Particles less than 5 microns in diameter are easily inhaled and may remain in the lungs or other organs for years. Internalized DU can cause kidney damage, cancers of the lung and bone, skin disorders, neurocognitive disorders, chromosome damage, immune deficiency syndromes and rare kidney and bowel diseases. Pregnant women exposed to DU may give birth to infants with genetic defects. Once the dust has vaporised, don’t expect the problem to go away soon. As an alpha particle emitter, DU has a half life of 4.5 billion years.
In the ‘shock and awe’ attack on Iraq, more than 1,500 bombs and missiles were dropped on Baghdad alone. Seymour Hersh has claimed that the US Third Marine Aircraft Wing alone dropped more than “five hundred thousand tons of ordnance”. All of it DU-tipped.
Al Jazeera reported that invading US forces fired two hundred tons of radioactive material into buildings, homes, streets and gardens of Baghdad. A reporter from the Christian Science Monitor took a Geiger counter to parts of the city that had been subjected to heavy shelling by US troops. He found radiation levels 1,000 to 1,900 times higher than normal in residential areas. With its population of 26 million, the US dropped a one-ton bomb for every 52 Iraqi citizens or 40 pounds of explosives per person.
William Hague has said that we are in Libya ” to protect civilians and civilian-populated areas”.You don’t have to look far for who and what are being ‘protected’.
In that first 24 hours the ‘Allies’ ‘expended’ £100 million on DU-tipped ordnance. The European Union’s arms control report said member states issued licences in 2009 for the sale of £293.2 million worth of weapons and weapons systems to Libya. Britain issued arms firms licences for the sale of £21.7 million worth of weaponry to Libya and were also paid by Colonel Gadaffi to send the SAS to train his 32nd Brigade.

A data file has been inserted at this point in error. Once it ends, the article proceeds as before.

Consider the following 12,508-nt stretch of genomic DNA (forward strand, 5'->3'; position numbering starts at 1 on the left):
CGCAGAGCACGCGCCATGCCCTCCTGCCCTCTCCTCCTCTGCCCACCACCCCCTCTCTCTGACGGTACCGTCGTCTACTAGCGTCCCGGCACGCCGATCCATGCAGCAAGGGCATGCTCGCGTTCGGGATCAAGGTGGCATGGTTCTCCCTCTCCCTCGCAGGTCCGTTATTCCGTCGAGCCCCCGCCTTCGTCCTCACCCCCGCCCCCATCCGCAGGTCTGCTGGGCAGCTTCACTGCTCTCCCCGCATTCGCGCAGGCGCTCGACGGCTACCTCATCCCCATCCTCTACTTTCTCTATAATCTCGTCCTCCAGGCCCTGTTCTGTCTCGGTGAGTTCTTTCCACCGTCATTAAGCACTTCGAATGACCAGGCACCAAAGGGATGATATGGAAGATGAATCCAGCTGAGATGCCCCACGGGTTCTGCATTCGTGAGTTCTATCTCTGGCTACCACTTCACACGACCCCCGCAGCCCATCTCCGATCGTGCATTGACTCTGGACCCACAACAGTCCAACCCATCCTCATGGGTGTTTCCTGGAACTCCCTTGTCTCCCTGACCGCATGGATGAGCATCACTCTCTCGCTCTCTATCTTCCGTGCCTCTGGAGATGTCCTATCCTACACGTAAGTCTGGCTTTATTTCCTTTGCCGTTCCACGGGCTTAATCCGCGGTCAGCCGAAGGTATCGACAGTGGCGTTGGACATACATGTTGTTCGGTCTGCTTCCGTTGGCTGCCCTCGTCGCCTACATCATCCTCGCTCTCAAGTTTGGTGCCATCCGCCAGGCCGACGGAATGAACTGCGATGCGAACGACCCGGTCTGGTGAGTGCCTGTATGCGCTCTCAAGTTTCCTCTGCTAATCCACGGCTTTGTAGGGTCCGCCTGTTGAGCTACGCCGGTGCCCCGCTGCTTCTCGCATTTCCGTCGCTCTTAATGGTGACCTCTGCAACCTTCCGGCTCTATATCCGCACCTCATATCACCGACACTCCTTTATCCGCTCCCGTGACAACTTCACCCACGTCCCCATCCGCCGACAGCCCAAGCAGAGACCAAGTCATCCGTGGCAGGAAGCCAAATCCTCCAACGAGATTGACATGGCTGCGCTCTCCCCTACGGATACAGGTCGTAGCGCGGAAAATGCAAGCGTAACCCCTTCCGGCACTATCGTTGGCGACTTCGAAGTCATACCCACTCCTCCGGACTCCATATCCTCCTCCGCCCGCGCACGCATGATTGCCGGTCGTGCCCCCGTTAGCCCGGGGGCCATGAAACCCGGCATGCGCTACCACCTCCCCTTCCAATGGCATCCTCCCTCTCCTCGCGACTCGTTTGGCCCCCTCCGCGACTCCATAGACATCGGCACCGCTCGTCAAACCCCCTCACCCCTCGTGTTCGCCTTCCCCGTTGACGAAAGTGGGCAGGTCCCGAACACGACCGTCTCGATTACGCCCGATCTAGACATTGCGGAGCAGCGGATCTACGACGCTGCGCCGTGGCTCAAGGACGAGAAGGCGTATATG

For the next 4.5 billion years, I’ll bet that William Hague will not be holidaying in North Africa.
Thursday, 31 March 2011 15:07
Written by CND http://counterfire.org/index.php/news/news/11682-are-british-and-us-forces-using-depleted-uranium-munitions-in-libya
Following concerns that US aircraft may be firing depleted uranium ammunition in Libya, John McDonnell MP has today written to the Prime Minister, after an apparent change of government policy on the weapons made on the floor of the House of Commons.
Last week the Prime Minister appeared to improvise a new British policy on depleted uranium during the debate on military action in Libya, when he stated that British forces: “…do not use those weapons and are not going to use those weapons” . However, the MoD website still displays the previous policy position that: “DU anti-armour munitions will remain part of our arsenal for the foreseeable future because we have a duty to provide our troops with the best available equipment with which to protect them and succeed in conflict.” An MoD spokesperson confirmed this remains the position.